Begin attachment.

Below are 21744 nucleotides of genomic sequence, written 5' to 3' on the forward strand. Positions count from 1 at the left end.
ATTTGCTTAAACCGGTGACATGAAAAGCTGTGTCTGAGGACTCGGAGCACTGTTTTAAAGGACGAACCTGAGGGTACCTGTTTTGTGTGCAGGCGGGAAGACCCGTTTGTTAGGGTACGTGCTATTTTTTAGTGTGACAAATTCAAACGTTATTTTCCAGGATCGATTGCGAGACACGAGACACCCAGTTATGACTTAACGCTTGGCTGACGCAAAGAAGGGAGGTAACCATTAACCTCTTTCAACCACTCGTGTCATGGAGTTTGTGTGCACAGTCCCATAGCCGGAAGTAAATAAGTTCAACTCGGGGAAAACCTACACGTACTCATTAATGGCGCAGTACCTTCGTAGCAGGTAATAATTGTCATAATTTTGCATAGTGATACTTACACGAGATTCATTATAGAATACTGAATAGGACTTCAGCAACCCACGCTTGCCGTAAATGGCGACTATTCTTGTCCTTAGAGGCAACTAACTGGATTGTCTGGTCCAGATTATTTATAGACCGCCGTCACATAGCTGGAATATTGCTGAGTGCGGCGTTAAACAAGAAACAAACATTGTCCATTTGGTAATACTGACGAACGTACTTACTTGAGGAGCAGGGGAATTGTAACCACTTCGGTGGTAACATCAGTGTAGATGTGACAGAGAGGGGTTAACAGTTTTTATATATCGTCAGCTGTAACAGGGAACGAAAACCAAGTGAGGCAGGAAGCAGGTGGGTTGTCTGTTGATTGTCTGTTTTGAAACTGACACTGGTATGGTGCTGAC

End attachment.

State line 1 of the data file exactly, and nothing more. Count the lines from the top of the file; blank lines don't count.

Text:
Below are 21744 nucleotides of genomic sequence, written 5' to 3' on the forward strand. Positions count from 1 at the left end.